Communication is like a ninja sword, you gotta wield it with finesse and strike at the right time to make an impact!
Short Form Content
As a commissioner, collaboration is key. I am proud to have worked with Valley Center, Park City, the Kansas Department of Transportation, and Sedgwick County to complete the $2,809,930 77th and Broadway Intersection Project.
Through bipartisan efforts, my colleagues and I committed $936,643.32 to the project, making the intersection safer for everyone. While I am humbled to have my name on the sign, I believe partnership is about the collective effort.
This achievement is a testament to the power of collaboration and I thank all partners involved for their contributions.
#partnerships #teamwork #intergovernmental #safety #collaboration
Long Form Informative Content
The Maize Solar Project is an inspiring initiative that highlights the potential of renewable energy sources such as solar power. The project not only educates students about the importance of sustainability but also helps to reduce the school's energy costs and its dependence on traditional utility providers.
It's worth noting that the benefits of solar panels extend beyond just cost savings. They also have a positive impact on the environment by reducing carbon emissions and reliance on non-renewable resources. According to the Solar Energy Industries Association, the United States installed 5.7 gigawatts of solar capacity in 2020 alone, which is equivalent to taking over a million cars off the road.
In terms of the Maize Solar Project, the panels are expected to generate enough power to sustain the school for around 40 days out of the year, which is a significant achievement. This equates to approximately 150,000 kilowatt-hours of electricity per year, which is equivalent to the energy consumption of around 14 homes. Moreover, the solar panels will help the school reduce its carbon footprint by around 150 tons of CO2 emissions per year.
In addition to the cost savings and environmental benefits, solar panels are also known for their long lifespan and low maintenance requirements. Solar panels typically have a lifespan of 25 to 30 years and require little maintenance besides occasional cleaning.
The potential for solar power is not limited to schools or residential buildings. As mentioned in the post, even county governments can benefit from switching to solar power. According to a report by the National Renewable Energy Laboratory, the United States has the technical potential to generate more than 40 times its current electricity consumption through solar power alone.
Overall, the Maize Solar Project is a great example of how individuals and communities can make a positive impact on the environment while also reaping financial benefits. With the continued growth of the solar industry, it's exciting to think about the possibilities for a more sustainable future.
Personal Essay - A Mom Moment
This past weekend was Mother’s Day and over the course of one of my Facebook scrolls I read a meme that stated “You know what mothers want to do on Mother’s Day? A whole lot LESS mothering.” I paused for a moment and thought … “Wow. This is so true.” Mothering is a never ending job. It is exhausting. And sometimes infuriating. There are lessons to teach and lessons to learn and one things for sure… you never stop either. Being the mother of two girls, I have some built in teachers and pains in my you-know-what. But they sure keep me going and help me realize that I have come too far to stop how I mother them.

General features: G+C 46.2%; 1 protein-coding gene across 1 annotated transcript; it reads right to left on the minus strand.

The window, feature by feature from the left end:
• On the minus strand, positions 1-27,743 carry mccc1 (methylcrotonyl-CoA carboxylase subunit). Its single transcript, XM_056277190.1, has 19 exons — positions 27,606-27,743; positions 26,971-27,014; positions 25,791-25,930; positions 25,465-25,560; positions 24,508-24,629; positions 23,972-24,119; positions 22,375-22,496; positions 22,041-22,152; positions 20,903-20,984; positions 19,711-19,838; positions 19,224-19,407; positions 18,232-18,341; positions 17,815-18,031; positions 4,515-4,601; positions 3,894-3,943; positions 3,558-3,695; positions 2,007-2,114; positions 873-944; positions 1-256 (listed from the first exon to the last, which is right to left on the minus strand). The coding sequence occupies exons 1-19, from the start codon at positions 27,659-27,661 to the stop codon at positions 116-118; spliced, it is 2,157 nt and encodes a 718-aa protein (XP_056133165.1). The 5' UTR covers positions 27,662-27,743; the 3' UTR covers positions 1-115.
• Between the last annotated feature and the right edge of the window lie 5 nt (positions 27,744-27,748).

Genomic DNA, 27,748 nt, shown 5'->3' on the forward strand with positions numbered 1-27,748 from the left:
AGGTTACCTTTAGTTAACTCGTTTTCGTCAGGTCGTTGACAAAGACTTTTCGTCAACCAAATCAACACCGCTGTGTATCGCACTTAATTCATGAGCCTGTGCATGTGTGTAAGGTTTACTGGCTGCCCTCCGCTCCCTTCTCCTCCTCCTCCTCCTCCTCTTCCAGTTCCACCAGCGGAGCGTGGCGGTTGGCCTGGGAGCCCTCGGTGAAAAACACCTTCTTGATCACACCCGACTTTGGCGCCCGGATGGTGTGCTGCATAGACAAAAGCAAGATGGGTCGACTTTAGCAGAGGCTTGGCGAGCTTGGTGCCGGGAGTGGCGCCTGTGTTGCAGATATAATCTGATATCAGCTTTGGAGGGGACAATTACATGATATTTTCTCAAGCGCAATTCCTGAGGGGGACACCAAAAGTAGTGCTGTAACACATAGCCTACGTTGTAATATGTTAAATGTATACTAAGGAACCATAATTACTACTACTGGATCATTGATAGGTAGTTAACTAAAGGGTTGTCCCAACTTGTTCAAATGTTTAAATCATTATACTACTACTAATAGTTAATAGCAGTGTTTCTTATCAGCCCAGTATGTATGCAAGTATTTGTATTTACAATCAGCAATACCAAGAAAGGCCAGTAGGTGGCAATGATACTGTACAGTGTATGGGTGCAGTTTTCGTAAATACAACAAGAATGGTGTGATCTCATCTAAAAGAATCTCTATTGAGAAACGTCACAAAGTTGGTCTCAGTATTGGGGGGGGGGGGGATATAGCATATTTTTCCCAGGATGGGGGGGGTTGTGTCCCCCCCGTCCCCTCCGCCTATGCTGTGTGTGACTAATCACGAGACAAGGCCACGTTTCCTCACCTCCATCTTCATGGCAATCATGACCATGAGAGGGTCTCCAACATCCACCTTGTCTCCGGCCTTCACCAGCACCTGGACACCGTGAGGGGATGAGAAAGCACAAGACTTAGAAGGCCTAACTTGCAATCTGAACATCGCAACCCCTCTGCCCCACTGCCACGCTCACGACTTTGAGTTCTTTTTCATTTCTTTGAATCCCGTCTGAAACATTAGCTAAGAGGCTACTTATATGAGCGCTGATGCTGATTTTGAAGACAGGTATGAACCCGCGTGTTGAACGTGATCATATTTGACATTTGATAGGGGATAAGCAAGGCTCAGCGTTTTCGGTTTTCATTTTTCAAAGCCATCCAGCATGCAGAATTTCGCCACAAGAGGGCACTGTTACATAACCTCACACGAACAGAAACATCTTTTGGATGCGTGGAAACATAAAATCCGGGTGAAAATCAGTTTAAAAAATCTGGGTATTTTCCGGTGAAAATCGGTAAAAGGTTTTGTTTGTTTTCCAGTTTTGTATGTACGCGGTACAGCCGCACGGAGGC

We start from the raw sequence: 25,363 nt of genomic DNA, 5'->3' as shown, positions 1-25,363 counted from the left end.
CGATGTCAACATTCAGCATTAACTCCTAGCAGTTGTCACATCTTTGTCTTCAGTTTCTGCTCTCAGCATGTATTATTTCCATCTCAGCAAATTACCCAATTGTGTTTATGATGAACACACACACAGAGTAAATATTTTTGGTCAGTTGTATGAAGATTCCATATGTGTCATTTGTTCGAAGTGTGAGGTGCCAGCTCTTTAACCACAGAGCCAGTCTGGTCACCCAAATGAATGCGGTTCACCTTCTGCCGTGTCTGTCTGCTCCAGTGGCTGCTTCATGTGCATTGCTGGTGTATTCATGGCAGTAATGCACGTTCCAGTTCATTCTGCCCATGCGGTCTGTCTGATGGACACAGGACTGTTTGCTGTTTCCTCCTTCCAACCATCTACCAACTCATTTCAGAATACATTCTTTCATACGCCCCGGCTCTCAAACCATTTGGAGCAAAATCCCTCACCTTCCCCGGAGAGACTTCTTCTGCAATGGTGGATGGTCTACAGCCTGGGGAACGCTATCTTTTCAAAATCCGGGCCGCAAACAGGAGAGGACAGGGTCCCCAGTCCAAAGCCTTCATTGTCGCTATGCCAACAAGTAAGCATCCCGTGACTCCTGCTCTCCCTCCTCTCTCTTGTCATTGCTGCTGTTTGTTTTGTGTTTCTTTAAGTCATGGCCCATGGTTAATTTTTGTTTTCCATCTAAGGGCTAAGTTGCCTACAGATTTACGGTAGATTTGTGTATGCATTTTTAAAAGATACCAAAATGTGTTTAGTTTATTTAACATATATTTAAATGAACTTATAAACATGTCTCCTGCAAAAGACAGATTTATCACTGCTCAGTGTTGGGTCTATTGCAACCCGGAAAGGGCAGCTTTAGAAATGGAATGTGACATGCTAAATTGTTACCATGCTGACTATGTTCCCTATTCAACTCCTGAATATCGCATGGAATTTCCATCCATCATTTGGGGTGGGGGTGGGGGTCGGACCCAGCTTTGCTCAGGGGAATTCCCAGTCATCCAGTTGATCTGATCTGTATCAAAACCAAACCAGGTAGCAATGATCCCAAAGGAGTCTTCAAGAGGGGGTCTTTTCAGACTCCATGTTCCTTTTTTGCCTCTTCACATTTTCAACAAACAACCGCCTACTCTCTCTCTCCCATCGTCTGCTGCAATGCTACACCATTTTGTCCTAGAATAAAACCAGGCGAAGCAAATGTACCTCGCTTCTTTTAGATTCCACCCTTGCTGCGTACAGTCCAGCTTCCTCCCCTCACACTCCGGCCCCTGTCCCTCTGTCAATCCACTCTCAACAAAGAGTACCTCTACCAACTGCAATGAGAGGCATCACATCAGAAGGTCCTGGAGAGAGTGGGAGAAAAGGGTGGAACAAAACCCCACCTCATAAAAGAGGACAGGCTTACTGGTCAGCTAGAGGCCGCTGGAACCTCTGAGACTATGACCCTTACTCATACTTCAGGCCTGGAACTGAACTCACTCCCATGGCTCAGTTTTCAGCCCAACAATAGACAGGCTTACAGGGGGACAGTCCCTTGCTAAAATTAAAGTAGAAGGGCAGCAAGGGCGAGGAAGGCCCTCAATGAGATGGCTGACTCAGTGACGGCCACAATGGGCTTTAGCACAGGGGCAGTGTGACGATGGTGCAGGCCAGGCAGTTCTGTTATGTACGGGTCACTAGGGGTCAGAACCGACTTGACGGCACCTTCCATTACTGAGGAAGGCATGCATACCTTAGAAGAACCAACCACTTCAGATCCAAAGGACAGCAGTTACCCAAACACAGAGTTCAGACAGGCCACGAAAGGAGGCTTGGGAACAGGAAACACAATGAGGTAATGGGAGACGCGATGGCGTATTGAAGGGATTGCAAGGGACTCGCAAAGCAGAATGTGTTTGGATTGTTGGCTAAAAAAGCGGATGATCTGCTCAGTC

This past week I’d finally had enough with the slow drain in my bathroom so on a trip to Wal-Mart the girls and I stopped to buy some Drano. When I got to the Drano aisle I started thinking, “this stuff is going to end up in our water supply. There’s got to be a natural alternative to this problem.” That’s when the teen pulled out her phone and googled “natural remedies to unclog a sink full of hair.” What did we find? Well… vinegar and baking soda were the best solution. Knowing we didn’t have either in the house we headed to the baking isle.
At first we came to the baking soda. I picked it up and said, “I wonder if this will clog the drain.” Totally not what I meant but it’s what I said. My daughters started laughing at my ridiculous statement. I mean, we were trying to unclog the drain. Not clog it. But sometimes things just come out a little different than I expected and if anyone is going to catch my mistakes it is my two very sharp daughters.
Next up was the vinegar. And this is where the story takes a bit of a turn. In all fairness to my somewhat scatter-brained self, I want to remind everyone that people learn at their own pace. I know a lot about a lot of things but for some reason, I’ve never learned a thing about vinegar. SO because I’m trying to use a natural remedy to fix this clogged drain, I tell the girls we need to check the label to make sure we know the ingredients in vinegar. That’s when Bayleigh, my 17 year old, almost losing it says, “Mom, it’s vinegar. That’s the ingredient.” She erupted in laughter at my statement. For a moment, I felt very foolish. Like, how did I not realize that? How does my daughter know this? But I don’t? That’s when I just had to laugh. At that moment I realized just how smart my daughter is and just how much my own children are teaching me. But in all fairness again… there is roughly 5-20% acetic acid by volume in vinegar so…. I wasn’t entirely wrong.
I guess the point I’m trying to make with this ridiculous story about vinegar and my clogged drain is: